Finally we reached the most celebrated part of the Malaqi Trail. The Mujib cut past a huge boulder and flowed straight over a precipice. We stopped alongside it: we had to abseil alongside this 20m-high waterfall. Twenty metres – doesn’t sound like much; it probably isn’t, by abseiling standards. Yet if, like me, you haven’t abseiled before, it looks awesome.
Zaib and Ali produced harnesses from their packs, and fiddled with karabiners and ropes. I asked if anyone ever turned back here, briefly contemplating the lesser shame of joining a presumed group of returnees. No one, said Zaib – everyone goes down.
“Just let yourself go…” he continued, “and use your hands and feet to keep your body off the rock.” Ali went first, emerging triumphantly from the billowing spray below. Then it was my turn.
At first my instinct told me you to grip the rope with both hands – instead of using them to stop myself swinging against the cliff face. But as I got the gist it was just as Zaib said – there really was nothing to it. Mine was clearly not a polished performance but I had the most exotic shower of my life courtesy of the Mujib’s curtain of water. Stepping away from the watery whiteout at the bottom, I watched Zaib’s graceful, almost spidery, descent.
From here on, we met plenty of other walkers – Jordanian and foreign – heading up the canyon as far as that waterfall. We playfully navigated a few more water chutes and clung to short lengths of rope that eased the way. Gradually the Mujib became gentler, and the shallows more extensive. We re-entered the sun-lit world where people had ventured simply to wallow in its lovely water and sunbathe on smooth rocks.
Walking the final leg, I gazed back up the Mujib. It looked utterly impenetrable. Now I know better.
The Wadi Mujib Nature Reserve has several ‘dry’ and ‘canyoning’ trails; all but one require a guide, which should be booked in advance through the RSCN in Amman. The Malaqi and other canyon trails are open 1 April-31 October, though dates may vary according to weather conditions; the trail is closed during Ramadan. Guiding charge per person is JD55 (£46). Allow six to eight hours for the walk.
Dana Guesthouse, Dana Biosphere Reserve Spectacular views over Wadi Dana and easy access to Dana village. Numerous trails of varying lengths start from here. Doubles from JD60 (£53) with breakfast. www.rscn.org.jo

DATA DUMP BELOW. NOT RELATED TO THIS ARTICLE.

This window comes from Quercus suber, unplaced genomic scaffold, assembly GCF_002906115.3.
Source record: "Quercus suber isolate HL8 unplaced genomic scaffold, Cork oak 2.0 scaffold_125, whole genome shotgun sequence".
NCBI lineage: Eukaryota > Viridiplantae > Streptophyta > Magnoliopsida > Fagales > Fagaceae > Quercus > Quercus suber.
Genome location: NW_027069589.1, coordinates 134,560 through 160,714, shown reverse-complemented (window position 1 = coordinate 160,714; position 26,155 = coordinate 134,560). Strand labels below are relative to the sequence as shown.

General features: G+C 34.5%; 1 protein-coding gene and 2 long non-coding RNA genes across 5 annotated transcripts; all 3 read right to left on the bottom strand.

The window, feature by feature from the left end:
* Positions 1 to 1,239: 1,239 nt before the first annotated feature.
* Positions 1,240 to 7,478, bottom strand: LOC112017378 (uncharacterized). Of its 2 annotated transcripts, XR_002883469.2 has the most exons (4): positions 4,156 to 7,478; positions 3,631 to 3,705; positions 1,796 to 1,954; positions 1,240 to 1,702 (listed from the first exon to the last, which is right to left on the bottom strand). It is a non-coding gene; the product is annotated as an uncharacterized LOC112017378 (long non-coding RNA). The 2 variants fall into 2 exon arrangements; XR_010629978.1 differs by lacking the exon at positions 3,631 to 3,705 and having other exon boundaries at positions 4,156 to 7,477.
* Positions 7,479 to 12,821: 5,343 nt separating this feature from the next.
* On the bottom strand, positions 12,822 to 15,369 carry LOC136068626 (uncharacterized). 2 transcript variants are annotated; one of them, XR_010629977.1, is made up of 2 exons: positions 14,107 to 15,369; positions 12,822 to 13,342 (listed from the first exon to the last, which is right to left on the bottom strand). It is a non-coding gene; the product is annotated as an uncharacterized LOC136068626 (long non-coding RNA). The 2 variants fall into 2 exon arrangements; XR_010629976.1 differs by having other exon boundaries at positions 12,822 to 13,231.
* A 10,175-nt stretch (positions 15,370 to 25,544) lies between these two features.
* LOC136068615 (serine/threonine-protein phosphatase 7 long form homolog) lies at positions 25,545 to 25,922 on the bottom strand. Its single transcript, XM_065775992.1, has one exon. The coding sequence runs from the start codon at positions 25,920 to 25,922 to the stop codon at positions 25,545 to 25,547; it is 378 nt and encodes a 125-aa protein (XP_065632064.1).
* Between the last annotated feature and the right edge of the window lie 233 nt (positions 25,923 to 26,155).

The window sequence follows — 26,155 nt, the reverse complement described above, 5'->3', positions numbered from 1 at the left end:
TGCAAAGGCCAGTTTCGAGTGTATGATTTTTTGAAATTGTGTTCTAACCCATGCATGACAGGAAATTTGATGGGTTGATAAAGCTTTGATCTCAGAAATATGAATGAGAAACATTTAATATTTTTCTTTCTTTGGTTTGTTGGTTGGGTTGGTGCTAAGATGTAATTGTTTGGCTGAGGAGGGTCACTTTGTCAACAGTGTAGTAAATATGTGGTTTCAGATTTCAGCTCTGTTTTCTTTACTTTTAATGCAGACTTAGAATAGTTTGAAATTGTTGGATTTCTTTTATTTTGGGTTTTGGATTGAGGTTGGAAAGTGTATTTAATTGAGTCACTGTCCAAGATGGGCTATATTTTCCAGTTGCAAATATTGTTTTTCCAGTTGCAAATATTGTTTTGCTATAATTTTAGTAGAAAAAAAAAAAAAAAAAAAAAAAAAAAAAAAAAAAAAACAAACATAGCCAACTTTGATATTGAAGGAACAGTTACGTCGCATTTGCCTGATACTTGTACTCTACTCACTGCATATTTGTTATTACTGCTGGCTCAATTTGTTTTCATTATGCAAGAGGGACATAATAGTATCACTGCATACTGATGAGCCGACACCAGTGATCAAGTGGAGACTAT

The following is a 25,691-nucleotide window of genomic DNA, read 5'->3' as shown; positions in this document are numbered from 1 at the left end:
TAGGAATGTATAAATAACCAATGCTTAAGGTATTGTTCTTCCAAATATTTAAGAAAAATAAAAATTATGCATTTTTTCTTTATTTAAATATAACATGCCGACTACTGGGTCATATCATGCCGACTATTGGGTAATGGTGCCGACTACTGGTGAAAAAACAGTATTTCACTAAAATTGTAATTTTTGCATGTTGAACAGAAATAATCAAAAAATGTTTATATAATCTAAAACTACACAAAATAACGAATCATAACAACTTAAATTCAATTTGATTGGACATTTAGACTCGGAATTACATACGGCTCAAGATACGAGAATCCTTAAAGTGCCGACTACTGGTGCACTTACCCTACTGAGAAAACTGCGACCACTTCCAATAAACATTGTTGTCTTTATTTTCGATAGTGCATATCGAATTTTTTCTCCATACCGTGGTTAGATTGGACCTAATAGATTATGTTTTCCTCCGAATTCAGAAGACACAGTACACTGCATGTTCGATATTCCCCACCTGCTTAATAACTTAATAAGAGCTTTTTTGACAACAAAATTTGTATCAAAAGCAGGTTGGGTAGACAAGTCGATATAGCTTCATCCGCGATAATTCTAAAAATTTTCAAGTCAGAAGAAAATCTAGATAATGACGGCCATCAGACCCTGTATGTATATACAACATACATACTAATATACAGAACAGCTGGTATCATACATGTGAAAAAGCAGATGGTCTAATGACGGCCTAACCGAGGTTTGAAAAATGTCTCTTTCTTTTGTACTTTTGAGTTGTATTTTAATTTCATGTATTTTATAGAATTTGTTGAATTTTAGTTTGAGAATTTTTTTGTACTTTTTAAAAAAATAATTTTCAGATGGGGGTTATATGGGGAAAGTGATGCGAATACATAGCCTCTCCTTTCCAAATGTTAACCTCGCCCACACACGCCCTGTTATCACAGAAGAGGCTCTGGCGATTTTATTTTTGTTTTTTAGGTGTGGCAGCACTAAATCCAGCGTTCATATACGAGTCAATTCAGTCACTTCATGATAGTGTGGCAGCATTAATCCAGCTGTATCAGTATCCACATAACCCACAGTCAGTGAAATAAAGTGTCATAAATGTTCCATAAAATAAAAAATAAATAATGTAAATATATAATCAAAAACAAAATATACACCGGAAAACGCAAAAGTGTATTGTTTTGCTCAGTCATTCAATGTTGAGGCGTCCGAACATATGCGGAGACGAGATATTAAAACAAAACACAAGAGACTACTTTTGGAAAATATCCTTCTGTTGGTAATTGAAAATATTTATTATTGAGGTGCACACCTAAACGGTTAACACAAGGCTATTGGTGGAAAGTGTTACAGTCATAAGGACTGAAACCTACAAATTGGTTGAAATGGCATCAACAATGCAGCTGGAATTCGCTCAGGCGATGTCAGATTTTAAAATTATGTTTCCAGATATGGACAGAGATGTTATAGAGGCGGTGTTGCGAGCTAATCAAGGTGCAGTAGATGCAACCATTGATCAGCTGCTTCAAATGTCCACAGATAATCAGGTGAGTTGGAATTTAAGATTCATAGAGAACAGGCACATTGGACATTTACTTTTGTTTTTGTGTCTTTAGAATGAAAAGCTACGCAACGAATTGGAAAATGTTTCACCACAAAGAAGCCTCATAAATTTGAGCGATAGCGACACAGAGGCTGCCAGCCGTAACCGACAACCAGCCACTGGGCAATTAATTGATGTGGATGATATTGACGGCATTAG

Feynan Ecolodge, Dana Biosphere Reserve This remote, atmospheric, electricity-free lodge is the start (or end) point of the Wadi Dana trail; there are other short walks in the vicinity. Doubles from JD80 (£70) with breakfast. www.feynan.com
Ajloun Cabins & Bungalows, Ajloun Forest Reserve Charming tented camp (with tents on wooden platforms) in a forest clearing in the northern highlands. Several trails radiate from here. Doubles from JD65 (£57) with breakfast. www.rscn.org.jo
Mzied’s Camp, Wadi Rum Protected area Several local Bedouin families run camps out in the wilds of Wadi Rum where you can sleep in a tent or under the incredible starry skies; Mzied’s is a good option. www.mzied.com
1. Wadi Dana Trail, Dana Biosphere Reserve A beautiful, 14km walk from Dana village down through Wadi Dana to Feynan Lodge. You are likely to see Bedouin families living in tents near Feynan.
2. Al Ayoun Trail, Jordanian Highlands Follow loosely in the footsteps of the prophet Abraham through the forests and fields of northern Jordan’s softly undulating hill country, enjoying local hospitality and homestays.
3. High Places of Petra A series of trails links such spots as the High Place of Sacrifice and the Monastery. You’re likely to have the path up Jabal Haroun, to the shrine of Moses’ brother Aaron, to yourself.
4. Wadi Rum Protected Area One of Jordan’s most celebrated desert landscapes, its 720 sq km contain an extensive array of walking (and climbing) routes. You’ll need a dedicated guidebook or a good local guide.
5. Dana Village & Rummana Trail, Dana Biosphere Reserve A lofty path that leads out of Dana along the edge of the wadi and continues to Rummana camp before climbing the namesake mountain. Solitude, with magnificent views across Wadi Araba from the top.